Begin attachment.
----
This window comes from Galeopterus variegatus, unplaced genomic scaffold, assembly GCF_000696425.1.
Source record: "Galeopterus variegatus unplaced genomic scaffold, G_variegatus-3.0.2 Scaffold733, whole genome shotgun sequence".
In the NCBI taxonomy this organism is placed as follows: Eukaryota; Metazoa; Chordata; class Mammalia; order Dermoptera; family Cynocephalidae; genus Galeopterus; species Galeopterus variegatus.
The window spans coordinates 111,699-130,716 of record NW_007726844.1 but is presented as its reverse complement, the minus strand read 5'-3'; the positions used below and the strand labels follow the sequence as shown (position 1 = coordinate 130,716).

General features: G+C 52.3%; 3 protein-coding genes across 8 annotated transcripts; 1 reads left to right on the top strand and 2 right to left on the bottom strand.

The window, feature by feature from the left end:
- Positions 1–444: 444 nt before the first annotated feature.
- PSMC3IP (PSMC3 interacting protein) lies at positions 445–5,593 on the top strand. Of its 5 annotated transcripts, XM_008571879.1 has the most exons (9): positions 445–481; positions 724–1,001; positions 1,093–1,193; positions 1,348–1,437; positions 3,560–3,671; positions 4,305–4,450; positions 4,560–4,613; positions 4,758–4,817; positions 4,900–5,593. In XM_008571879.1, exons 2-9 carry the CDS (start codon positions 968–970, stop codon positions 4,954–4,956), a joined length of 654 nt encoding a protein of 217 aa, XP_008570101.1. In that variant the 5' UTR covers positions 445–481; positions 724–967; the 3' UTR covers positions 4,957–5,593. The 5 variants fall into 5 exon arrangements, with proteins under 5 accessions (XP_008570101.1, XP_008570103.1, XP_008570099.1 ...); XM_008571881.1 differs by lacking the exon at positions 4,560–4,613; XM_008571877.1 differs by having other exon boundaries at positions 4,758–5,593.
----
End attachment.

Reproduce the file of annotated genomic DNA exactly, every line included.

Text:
This window comes from Galeopterus variegatus, unplaced genomic scaffold, assembly GCF_000696425.1.
Source record: "Galeopterus variegatus unplaced genomic scaffold, G_variegatus-3.0.2 Scaffold733, whole genome shotgun sequence".
In the NCBI taxonomy this organism is placed as follows: Eukaryota; Metazoa; Chordata; class Mammalia; order Dermoptera; family Cynocephalidae; genus Galeopterus; species Galeopterus variegatus.
The window spans coordinates 111,699-130,716 of record NW_007726844.1 but is presented as its reverse complement, the minus strand read 5'-3'; the positions used below and the strand labels follow the sequence as shown (position 1 = coordinate 130,716).

General features: G+C 52.3%; 3 protein-coding genes across 8 annotated transcripts; 1 reads left to right on the top strand and 2 right to left on the bottom strand.

The window, feature by feature from the left end:
- Positions 1–444: 444 nt before the first annotated feature.
- PSMC3IP (PSMC3 interacting protein) lies at positions 445–5,593 on the top strand. Of its 5 annotated transcripts, XM_008571879.1 has the most exons (9): positions 445–481; positions 724–1,001; positions 1,093–1,193; positions 1,348–1,437; positions 3,560–3,671; positions 4,305–4,450; positions 4,560–4,613; positions 4,758–4,817; positions 4,900–5,593. In XM_008571879.1, exons 2-9 carry the CDS (start codon positions 968–970, stop codon positions 4,954–4,956), a joined length of 654 nt encoding a protein of 217 aa, XP_008570101.1. In that variant the 5' UTR covers positions 445–481; positions 724–967; the 3' UTR covers positions 4,957–5,593. The 5 variants fall into 5 exon arrangements, with proteins under 5 accessions (XP_008570101.1, XP_008570103.1, XP_008570099.1 ...); XM_008571881.1 differs by lacking the exon at positions 4,560–4,613; XM_008571877.1 differs by having other exon boundaries at positions 4,758–5,593.